Anyone with the panache to start a book about the Roman Empire with an apposite quote from Rudyard Kipling’s children’s book Puck of Pook’s Hill deserves attention. Indeed, before we are even out of the introduction, we are given a tour d’horizon which takes in everyone from Grotius to Frederick Jackson Turner, from Bismarck to Herbert Spenser and Owen Lattimore, slowing toward the end with some well deserved flattery for Lucien Febvre of the French Annales school of social history to which this text owes much of its perspective. For a book about frontiers, C. R. Whittaker’s vision is refreshingly unbounded.
It had better be. After all, Whittaker has posed questions which must be answered satisfactorily not only about Britain’s walls (Hadrian’s, the Antonine) and German limes, but also about camps on the Danube, North Africa clausurae, Armenian defenses, and forts in Syria. His themes, in order of chapters, are crisp: the interrelation of frontiers with the growth of empire, why frontiers stopped where they did, the economy and society of the frontiers, and the pressure on and subsequent collapse of the frontiers. While Whittaker summarizes abundant archaeological and textual evidence about the peculiarities of the frontier in each region, what he is after is the nature of the frontier. With Febvre, he believes that “social relations project themselves spatially” (p.11), and that frontiers reflect ideology.
That ideology partly resulted from a Roman cosmology which mixed a perception of space in terms of harmony, order, regularity and accessibility with an assertion of power and control over areas not directly controlled by the Empire. Examples are provided by the ambiguous usage of the term provinciae and in how externae gentes were treated as though they were subjects. The ideology also derived from surveying and practices associated with the sacralization of land. The result was that two different kinds of land were recognized: the organized, purified, enclosed, bounded land and the unorganized, unsanctified, vague zone that lay around or beyond it, protecting it, a frontier zone which ended at some poorly specified natural marker like a river or a mountain (p. 20). By extrapolation, Whitakker argues, during the Republic, there was therefore no frontier policy, and during the Empire no clear demarcation of where its limits were. The frontiers of the Roman Empire, to adapt Richard Barnet’s coinage, were no more real than the equator.
Should we be scandalized by this revisionism? Only if we are blinded by the sense of borders and frontiers that the French Revolution and the rise of nationalism left us with. We think of frontiers today as heavy black lines on a map, as Mark Monmonier in his How to Lie with Maps (1991) sarcastically put it, which states draw around as much territory as they dare to claim, and in case anyone objects, they merely point to the map and say “it’s on the map, so it must be real” (p. 88). Maps and borders are cartographic icons of the state and its power, and the crossing of borders today entails bureaucracy, but as late as Louis XV,
a border was a zone whose definition was sufficiently vague that residents of some border villages were able to avoid being taxed by governments on either side, sufficiently permeable that men and goods could flow across it with relative ease, and sufficiently uncertain that not even repetitive and interminable negotiations could resolve disputes over a boundary’s exact location.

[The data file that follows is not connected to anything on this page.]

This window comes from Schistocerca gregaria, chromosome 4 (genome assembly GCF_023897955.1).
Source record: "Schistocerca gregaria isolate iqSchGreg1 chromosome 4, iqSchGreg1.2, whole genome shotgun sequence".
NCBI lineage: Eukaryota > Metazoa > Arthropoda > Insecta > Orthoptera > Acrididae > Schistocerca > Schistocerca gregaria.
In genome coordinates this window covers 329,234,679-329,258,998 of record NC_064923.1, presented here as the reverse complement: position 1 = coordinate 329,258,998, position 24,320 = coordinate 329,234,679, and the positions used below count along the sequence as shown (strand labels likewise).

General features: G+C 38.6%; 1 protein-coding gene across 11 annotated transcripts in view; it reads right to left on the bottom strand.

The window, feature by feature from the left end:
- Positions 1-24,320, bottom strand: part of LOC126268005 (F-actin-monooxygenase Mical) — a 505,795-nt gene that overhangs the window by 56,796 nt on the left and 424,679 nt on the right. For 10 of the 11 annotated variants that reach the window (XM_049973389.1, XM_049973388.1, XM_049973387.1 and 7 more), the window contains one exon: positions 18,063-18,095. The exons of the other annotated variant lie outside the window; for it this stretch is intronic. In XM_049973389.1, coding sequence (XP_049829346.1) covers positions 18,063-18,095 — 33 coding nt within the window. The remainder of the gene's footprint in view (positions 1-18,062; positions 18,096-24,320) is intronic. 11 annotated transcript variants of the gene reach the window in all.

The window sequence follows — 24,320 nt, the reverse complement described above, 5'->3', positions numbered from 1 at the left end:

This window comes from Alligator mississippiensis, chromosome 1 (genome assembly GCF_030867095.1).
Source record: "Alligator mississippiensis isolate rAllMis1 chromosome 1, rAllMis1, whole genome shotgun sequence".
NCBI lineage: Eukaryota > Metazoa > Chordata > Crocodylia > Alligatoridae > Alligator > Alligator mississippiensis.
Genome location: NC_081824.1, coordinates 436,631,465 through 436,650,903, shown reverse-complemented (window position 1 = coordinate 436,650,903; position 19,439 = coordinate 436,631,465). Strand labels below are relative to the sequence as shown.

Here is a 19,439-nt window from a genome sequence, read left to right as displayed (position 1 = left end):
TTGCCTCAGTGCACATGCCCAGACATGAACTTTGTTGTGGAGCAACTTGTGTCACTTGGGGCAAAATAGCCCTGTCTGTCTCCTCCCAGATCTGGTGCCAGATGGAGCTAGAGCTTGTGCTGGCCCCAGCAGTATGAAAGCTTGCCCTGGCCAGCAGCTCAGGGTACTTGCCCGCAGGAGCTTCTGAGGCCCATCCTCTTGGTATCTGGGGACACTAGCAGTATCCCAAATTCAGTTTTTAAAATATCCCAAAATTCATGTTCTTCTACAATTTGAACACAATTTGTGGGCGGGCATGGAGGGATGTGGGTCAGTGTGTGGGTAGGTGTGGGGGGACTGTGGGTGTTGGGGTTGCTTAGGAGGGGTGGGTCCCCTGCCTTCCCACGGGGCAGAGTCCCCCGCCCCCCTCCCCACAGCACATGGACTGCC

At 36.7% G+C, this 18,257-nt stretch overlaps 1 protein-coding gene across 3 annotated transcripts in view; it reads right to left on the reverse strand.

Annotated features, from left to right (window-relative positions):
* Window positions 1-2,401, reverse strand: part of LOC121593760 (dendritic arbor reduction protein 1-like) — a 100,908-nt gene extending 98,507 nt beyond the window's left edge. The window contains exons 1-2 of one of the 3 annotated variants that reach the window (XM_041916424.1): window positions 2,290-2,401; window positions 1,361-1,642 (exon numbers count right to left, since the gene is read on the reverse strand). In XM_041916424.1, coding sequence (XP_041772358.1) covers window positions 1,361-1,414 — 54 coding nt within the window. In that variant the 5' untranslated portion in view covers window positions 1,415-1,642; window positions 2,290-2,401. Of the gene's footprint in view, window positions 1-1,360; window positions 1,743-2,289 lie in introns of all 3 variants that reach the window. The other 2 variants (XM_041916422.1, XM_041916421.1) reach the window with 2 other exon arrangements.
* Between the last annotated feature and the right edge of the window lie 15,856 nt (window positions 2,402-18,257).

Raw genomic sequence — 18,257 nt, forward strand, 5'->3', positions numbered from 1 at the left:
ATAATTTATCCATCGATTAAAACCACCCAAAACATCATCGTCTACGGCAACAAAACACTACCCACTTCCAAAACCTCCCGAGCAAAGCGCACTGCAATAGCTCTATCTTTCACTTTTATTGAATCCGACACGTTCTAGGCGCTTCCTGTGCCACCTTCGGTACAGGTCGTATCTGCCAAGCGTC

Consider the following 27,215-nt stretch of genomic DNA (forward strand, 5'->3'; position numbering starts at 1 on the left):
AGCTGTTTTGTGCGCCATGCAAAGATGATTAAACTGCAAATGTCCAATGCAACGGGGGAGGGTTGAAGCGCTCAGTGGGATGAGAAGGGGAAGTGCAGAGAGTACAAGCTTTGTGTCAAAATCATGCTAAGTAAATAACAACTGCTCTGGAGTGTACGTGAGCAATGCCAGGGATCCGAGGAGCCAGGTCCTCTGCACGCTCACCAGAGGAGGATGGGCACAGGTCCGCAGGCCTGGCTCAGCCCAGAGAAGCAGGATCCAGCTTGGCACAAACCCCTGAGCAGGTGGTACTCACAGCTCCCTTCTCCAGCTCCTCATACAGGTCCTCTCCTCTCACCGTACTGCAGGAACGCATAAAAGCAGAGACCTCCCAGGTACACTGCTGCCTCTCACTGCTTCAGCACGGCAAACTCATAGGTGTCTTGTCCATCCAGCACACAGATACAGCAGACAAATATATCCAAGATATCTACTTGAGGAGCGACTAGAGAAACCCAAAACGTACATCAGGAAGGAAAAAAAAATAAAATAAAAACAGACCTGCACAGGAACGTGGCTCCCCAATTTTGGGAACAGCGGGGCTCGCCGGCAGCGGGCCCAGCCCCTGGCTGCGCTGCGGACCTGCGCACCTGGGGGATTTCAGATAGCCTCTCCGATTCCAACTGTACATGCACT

It is precisely this sense of a frontier as zone of indeterminacy that Whittaker embraces; not surprisingly, this definition of a “natural border” comes from the (neo-Annales? post-Annales?) Critical Dictionary of the French Revolution (1989) of Francois Furet and Mona Ozouf. A modern German analogy may help; Whittaker is asking us not to look at the Berlin Wall and the state power it reflected, but rather marvel at its permeability, and consider all those who crossed through (or under or over) it, legally and illegally, while it still stood.
There is a remarkable diagram, adapted from Hedeager (1987), half way through the book that shows what this meant in economic terms: pottery brooches, bronze, glass, coins, and silver cups from the Roman Empire were all found more than 200 kilometers from the Roman Border inside Free Germany, within what was an economy lacking in markets and money. Conversely, clothing, amber, hides, soap, and other items made their way across the border the other way and into the Roman Empire. In cultural and military terms as well, while there was a myth of the contiguous frontier (and one especially connected to rivers), the repeated evidence contradicts it: military encampments on both sides of the Danube and parts of the Rhine, Roman forward posts 30 kilometers north of Hadrian’s Wall, Syrian forts which lay on a road that crossed migration routes (similar to the Tunisian walls), etc. Great constructions served military functions, to be sure, but Lord Curzon’s assessment of the Great Wall of China as ‘more of line of trespass than a frontier’ (p. 84) rings true to Whittaker; walls were there to serve as tripwires and to exert control over regions beyond, not impede trade, migration or cultural diffusion.
Near the end of the book, Whittaker points out that we all look at frontiers from the inside outward, and that the “barbarians” had a rather different view—witness the peace negotiation between Valentinian and the Alaman king in the middle of the Rhine and Valens’s negotiating with the Goths on the Danube (p. 241). For the “barbarians” as well, the ideology of the frontier existed, only theirs was an ideology outside looking in. The struggle occurs in the frontier zone, the no-man’s-land of material and cultural influence; perhaps it is the use of social history in this analysis that makes the Roman Empire sound so modern.